Tuesday, 11 December 2007

Creating a living landscape

Norfolk boasts an impressive array of nature reserves, from the well known coastal marshes frequented by birdwatchers through to small blocks of woodland tucked away in the centre of the county. Each reserve tends to be managed in a particular way and benefits a particular suite of species, with some reserves managed for just one or two high profile species. Although there is no questioning the role and value of such reserves, I have sometimes felt a little uneasy about the way in which we seem to partition nature off from the wider countryside. Sure, we can defend our efforts by saying that we are seeking to protect wildlife in these few remain patches of habitat but is this enough? By accepting these small and often isolated patches as being for nature, are we not just allowing the desecration of the remaining countryside? There is a danger that nature reserves simply reinforce the perception that nature can only occur where we allow it and, ultimately, this divorces us from the world around us.

It is welcome news, then, that the Wildlife Trusts have just announced a new approach to conserving and protecting our wildlife. Accepting that many nature reserves will not be sustainable in the longer term, not least because of the effects of global climate change, the Wildlife Trusts have launched a series of landscape scale projects under the banner of ‘A Living Landscape’. This approach adopts a different philosophy to that employed for most current nature reserves by seeking to protect landscape-scale features. By definition this approach requires a thorough understanding of what constitutes a particular landscape in terms of its wildlife, habitats, geology and geography. With this knowledge it should be possible to determine how the various habitats associated with the landscape can be enhanced or restored to create a landscape that is sustainable over the longer term. It is, very much, a holistic approach. In the formerly well-wooded low Weald of Sussex, the local wildlife trust is working to enhance the fragments of remaining ancient woodland, by re-establishing lost woodland and connecting the isolated blocks together. A similar approach is being adopted by the wildlife trust in Cambridgeshire, where the Great Fen project aims to restore some 3,700 hectares of lost fenland. With time, such projects should benefit a great number  of species and, importantly, allow them to exist within a landscape that is viable over the longer term.

Of course, a landscape level approach has one other clear benefit; it reinforces the view that we need to live sustainably within a landscape. This means that such projects need to involve landowners, integrate with wider government policy and involve local communities. Only then will we have a living landscape.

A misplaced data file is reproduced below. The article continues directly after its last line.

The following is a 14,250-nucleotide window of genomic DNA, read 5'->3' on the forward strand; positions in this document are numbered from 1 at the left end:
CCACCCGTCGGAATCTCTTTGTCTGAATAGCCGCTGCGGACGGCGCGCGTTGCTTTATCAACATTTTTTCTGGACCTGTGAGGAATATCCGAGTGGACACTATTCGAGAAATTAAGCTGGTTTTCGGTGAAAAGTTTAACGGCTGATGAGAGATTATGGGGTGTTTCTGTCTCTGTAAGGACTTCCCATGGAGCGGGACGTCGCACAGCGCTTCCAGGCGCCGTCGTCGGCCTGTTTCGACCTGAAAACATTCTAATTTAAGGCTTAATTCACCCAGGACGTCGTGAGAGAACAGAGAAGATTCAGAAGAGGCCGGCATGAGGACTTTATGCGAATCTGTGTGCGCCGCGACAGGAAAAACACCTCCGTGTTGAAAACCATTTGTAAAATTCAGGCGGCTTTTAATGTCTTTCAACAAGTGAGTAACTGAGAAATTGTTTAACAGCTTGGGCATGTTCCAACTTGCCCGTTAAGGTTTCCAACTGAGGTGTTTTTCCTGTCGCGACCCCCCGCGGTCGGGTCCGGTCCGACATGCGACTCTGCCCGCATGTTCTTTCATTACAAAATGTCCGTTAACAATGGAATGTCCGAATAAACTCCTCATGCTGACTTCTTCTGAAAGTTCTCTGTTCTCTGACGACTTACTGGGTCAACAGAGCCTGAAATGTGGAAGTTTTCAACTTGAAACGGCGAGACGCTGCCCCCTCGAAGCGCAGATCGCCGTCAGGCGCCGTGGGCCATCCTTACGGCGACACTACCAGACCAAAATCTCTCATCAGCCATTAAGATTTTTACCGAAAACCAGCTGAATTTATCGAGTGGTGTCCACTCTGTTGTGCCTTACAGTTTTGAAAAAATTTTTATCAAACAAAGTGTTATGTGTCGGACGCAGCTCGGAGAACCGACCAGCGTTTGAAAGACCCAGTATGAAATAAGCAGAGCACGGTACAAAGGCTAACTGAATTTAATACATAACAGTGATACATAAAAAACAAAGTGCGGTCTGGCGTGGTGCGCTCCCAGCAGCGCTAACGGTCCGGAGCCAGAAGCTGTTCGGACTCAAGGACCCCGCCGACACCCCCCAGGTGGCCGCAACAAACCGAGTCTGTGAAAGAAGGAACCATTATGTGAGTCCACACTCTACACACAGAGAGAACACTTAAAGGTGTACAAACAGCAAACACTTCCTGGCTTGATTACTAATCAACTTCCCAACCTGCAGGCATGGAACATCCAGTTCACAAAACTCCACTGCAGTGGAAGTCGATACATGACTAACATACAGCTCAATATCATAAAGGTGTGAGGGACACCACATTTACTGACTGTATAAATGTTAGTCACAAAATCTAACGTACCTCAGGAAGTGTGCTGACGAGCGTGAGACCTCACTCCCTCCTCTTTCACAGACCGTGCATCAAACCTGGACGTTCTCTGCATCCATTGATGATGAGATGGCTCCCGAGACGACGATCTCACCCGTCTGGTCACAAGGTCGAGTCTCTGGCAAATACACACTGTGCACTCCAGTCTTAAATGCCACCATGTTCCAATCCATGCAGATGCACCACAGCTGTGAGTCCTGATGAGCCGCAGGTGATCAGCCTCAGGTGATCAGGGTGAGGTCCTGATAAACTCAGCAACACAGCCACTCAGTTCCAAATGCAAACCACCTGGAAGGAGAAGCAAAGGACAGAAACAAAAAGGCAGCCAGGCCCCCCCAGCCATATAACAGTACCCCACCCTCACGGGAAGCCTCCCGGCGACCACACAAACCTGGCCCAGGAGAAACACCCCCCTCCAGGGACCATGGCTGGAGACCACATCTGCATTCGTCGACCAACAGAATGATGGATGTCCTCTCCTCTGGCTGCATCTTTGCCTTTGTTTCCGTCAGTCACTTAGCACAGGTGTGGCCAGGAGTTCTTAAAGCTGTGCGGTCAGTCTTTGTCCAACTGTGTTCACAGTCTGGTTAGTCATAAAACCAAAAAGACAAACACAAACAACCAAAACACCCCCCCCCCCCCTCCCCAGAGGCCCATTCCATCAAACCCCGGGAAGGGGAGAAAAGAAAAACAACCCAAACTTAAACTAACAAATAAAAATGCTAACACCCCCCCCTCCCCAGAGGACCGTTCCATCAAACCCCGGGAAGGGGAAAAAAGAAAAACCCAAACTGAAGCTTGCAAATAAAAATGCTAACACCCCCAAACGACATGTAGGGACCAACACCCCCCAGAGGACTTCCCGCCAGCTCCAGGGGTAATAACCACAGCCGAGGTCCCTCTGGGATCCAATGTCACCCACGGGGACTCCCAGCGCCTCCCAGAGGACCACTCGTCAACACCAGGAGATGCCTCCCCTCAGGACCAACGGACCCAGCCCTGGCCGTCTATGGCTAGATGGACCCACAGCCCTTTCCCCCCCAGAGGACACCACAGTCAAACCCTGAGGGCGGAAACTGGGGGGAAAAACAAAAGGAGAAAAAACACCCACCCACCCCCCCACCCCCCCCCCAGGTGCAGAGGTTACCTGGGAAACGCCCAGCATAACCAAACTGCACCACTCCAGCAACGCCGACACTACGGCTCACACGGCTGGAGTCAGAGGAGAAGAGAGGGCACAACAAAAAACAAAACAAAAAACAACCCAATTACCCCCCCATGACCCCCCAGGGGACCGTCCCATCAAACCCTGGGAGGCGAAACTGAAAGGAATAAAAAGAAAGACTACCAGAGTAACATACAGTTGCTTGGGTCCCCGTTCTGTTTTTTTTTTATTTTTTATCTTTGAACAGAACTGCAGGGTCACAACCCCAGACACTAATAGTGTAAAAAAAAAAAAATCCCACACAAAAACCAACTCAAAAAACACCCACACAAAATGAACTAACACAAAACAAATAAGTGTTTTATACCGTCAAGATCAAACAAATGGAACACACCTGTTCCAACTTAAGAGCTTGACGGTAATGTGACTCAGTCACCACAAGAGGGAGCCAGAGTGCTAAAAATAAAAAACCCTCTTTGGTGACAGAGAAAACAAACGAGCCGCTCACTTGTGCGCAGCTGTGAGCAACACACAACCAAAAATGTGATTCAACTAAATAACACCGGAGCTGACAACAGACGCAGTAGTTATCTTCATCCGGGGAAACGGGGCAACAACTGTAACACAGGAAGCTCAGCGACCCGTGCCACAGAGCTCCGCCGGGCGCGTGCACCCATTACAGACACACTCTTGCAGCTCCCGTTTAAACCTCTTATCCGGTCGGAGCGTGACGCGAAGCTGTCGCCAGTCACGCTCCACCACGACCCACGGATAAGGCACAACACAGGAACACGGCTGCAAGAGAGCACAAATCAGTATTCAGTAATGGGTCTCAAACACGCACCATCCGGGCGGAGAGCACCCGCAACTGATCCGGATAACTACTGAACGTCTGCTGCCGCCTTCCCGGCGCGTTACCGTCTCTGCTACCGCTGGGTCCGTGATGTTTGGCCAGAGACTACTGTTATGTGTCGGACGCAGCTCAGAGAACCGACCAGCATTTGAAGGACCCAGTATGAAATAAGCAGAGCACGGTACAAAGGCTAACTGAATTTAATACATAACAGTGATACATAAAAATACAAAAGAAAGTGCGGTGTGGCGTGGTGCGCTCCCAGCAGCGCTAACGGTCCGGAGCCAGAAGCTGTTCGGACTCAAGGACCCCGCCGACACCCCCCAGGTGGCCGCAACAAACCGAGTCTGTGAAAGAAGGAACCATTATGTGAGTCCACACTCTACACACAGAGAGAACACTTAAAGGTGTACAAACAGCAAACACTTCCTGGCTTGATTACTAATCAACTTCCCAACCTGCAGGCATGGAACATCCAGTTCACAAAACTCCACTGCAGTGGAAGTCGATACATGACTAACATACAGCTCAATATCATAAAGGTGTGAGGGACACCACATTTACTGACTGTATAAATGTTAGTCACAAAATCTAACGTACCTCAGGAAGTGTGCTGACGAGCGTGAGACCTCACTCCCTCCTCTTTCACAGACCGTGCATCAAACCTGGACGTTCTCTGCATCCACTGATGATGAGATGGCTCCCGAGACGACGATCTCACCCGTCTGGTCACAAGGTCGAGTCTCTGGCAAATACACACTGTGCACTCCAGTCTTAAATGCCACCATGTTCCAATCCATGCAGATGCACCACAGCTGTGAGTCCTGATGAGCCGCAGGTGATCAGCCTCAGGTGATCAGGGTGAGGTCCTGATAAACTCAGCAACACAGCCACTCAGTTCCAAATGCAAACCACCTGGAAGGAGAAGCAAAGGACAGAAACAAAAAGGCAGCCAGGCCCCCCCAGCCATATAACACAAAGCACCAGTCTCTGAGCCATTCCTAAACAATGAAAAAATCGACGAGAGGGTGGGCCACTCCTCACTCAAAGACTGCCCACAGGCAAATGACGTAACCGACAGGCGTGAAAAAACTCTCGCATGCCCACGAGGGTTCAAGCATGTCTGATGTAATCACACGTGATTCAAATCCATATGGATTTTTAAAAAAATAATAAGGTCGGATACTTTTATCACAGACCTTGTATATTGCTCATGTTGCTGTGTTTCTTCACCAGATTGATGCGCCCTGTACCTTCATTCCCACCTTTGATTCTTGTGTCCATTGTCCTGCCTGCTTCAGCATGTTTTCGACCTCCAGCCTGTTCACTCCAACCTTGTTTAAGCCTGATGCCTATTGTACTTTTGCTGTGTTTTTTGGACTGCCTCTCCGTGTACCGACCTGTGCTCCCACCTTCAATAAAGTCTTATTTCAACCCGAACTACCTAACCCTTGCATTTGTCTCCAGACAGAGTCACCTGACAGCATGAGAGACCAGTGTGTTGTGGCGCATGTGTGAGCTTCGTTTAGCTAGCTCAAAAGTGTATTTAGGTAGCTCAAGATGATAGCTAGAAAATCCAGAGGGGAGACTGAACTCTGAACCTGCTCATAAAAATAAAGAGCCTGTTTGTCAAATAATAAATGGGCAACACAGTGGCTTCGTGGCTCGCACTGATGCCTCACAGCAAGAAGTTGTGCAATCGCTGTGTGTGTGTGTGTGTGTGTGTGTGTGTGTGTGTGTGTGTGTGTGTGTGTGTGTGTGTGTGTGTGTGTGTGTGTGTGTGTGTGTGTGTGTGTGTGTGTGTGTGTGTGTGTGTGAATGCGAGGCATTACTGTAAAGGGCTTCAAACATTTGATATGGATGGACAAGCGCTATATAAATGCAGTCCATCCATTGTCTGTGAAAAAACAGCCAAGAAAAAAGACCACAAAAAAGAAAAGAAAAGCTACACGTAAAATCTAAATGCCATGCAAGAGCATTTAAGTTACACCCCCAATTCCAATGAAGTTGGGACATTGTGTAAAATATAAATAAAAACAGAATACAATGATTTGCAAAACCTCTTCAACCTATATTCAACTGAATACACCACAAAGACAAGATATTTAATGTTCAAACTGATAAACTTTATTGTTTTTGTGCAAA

Monday, 10 December 2007

A red-letter day

It has been something of a red-letter day, thanks to a pair of long overdue encounters on my local patch. As normal, I left home in darkness, heading out to the forest where I exercise the dogs with an early morning run. Passing through the wedge of arable land that sits between town and forest I stumbled across a barn owl. Its pale form stood out from the disappearing darkness like some wondrous spirit, as if absorbing the slowly-brightening half-light of early morning. This bird was so pale that it had to be a male and I had inadvertently flushed it from the rather battered hedgerow that bordered the road. On the wing the bird became more ethereal, seemingly all wing and very little body. The broad, rounded wings enable the owl to move through the air with an almost silent and effortless ease; many a time when botanising I have been surprised by a barn owl passing silently over my head, quartering the ground for small mammal prey. To see such a bird at close quarters, especially in the soft, understated light of daybreak, always sends a shiver through my body. It is a shiver of delight and not one of fear, even though owls have always been associated with the supernatural and sometimes feared as harbingers of ill-fortune. However, as this owl slipped away across the field and out of view it brought me not ill-luck but good fortune.

Less than an hour later, as I was rounding a bend in the forest ride, the dogs stiffened and stood erect, their eyes fixed ahead. Catching up with them, my gaze fell upon a group of four fallow deer, the first I had seen in this patch of forest for many years and the first live ones I had encountered for some months (there is a stretch of road to the south of Thetford where I often see the sad remains of fallow hit by motor vehicles). These four were all does, three of the dark form and one of the white form more often seen in deer parks. The dogs know well enough not to chase but were clearly unsettled by the deer. The fallow were equally unsure, standing quite still and watching us intently; the first movement from me or the dogs and they would be off. We could only have remained motionless for a dozen or so seconds but the encounter seemed timeless and I was able to take in the delicate beauty of their form and the deep intensity of their stares. Then they were gone, off the track and into the undergrowth, and the moment had passed. To have two such encounters made it a very special day.

Saturday, 17 November 2007

I can't see the trees for the wood